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Re: [ga] Vint Cerf/ICANN confirm my interpretation of .biz/info/org proposed contracts -- tiered/differential domain pricing would not be forbidden

  • To: George Kirikos <gkirikos@xxxxxxxxx>, biz-tld-agreement@xxxxxxxxx, info-tld-agreement@xxxxxxxxx, org-tld-agreement@xxxxxxxxx, icann board address <icann-board@xxxxxxxxx>
  • Subject: Re: [ga] Vint Cerf/ICANN confirm my interpretation of .biz/info/org proposed contracts -- tiered/differential domain pricing would not be forbidden
  • From: Jeff Williams <jwkckid1@xxxxxxxxxxxxx>
  • Date: Wed, 23 Aug 2006 01:53:46 -0700

George and all former DNSO GA members or other interested
stakeholders/users,

  Well, well, well, finally a BoD member answers a direct question, all
be it fairly late in this Public comment Period.

  I agree in many ways with George's remarks in principal as does
most of our members, stakeholders/registrants all.  But again without
free, open, and unfettered compition in gTLD's and introduction of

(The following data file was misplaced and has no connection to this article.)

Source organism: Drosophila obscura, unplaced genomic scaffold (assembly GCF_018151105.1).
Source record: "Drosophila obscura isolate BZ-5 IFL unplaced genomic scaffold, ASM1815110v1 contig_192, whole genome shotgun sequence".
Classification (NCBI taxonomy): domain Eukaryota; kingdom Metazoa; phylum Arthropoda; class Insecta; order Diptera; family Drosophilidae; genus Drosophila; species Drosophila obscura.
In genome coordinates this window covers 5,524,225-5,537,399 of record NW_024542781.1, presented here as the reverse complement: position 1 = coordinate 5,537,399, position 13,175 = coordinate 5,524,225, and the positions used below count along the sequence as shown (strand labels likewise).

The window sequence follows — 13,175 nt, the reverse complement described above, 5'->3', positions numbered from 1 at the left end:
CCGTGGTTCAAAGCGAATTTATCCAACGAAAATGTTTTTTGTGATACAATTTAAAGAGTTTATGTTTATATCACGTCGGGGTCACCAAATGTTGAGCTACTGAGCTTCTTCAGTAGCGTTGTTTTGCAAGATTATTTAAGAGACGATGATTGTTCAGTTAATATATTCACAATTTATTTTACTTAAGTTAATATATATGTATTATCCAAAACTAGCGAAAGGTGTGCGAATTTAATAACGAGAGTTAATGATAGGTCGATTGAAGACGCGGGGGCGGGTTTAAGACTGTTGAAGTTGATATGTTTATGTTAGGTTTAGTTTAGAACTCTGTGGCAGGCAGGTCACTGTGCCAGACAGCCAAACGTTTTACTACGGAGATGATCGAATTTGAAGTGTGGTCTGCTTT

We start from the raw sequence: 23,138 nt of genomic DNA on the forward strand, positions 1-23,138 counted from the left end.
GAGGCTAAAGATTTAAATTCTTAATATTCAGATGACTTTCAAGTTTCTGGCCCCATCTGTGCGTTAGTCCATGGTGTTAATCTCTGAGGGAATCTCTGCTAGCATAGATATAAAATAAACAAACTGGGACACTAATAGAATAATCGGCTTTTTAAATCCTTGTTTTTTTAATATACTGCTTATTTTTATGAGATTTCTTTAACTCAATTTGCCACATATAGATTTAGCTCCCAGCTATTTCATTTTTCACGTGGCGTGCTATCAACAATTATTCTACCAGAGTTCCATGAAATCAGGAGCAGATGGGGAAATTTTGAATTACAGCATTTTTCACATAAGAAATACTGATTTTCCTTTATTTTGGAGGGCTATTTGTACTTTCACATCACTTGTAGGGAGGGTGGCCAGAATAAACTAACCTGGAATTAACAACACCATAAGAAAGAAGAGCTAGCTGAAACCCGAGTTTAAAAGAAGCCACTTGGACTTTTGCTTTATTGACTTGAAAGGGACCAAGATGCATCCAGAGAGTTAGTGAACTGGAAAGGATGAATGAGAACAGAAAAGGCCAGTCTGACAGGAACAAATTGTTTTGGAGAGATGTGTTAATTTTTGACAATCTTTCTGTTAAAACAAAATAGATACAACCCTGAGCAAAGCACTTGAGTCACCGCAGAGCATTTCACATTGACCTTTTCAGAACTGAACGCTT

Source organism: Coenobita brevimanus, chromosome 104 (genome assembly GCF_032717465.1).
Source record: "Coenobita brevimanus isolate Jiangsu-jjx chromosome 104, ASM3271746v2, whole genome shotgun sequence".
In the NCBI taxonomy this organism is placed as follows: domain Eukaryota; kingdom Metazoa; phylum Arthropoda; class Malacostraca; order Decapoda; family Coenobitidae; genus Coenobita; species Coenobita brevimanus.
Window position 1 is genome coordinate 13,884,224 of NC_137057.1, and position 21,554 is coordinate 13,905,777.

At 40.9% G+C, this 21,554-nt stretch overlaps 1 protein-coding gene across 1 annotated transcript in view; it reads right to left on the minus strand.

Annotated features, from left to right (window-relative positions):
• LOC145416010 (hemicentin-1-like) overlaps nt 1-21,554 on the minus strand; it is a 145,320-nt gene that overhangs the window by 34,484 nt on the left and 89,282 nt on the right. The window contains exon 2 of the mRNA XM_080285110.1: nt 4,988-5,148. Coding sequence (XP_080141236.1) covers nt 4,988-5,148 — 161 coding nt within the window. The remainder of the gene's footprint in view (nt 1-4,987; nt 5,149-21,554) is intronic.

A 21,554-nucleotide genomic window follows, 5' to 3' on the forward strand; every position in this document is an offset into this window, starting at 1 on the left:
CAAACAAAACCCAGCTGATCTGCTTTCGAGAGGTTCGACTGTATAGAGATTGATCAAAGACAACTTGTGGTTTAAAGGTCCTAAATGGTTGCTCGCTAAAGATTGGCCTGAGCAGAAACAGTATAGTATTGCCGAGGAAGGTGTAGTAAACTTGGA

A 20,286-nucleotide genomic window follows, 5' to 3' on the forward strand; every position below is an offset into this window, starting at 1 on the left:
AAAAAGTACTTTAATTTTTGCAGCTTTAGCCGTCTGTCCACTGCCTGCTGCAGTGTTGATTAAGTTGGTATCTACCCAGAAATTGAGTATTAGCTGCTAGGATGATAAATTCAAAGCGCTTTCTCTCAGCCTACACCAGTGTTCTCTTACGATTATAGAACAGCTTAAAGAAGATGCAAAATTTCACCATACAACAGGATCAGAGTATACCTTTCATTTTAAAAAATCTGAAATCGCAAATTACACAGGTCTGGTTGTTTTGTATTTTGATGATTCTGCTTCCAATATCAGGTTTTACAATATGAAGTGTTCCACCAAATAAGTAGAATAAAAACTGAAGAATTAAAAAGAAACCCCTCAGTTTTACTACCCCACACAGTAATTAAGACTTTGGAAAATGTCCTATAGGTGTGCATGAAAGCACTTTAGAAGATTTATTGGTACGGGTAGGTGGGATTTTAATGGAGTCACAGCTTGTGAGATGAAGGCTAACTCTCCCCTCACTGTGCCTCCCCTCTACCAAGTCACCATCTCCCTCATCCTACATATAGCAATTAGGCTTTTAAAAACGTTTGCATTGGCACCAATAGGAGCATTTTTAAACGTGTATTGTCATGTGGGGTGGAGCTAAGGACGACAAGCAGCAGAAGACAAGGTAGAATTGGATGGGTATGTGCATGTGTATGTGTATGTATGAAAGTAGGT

same, price controls inclusive in these propose new contracts is
necessary.

  It is as it has been for some time clear that Vint's business savy
very lacking as George rightly noted.

George Kirikos wrote:

> Hi folks,
>
> I finally got the "official" word from Vint Cerf of ICANN, "on the
> record", who confirmed that my interpretation is correct, that
> differential/tiered pricing on a domain-by-domain basis would not be
> forbidden under the .biz/info/org proposed contracts. This means that
> the registries could charge $100,000/yr for sex.biz, $25,000/yr for
> movies.org, etc. if they wanted to -- it would not be forbidden the way
> the proposed contracts are currently written. This would represent a
> powerful pricing weapon for registries, and a fundamental shift in
> possible domain name pricing, that could lead them to emulate .tv-style
> price schedules.
>
> One can read the proposed contracts at:
>
> http://www.icann.org/announcements/announcement-2-28jul06.htm
>
> Vint said it would be "suicide" for a registry to do it, because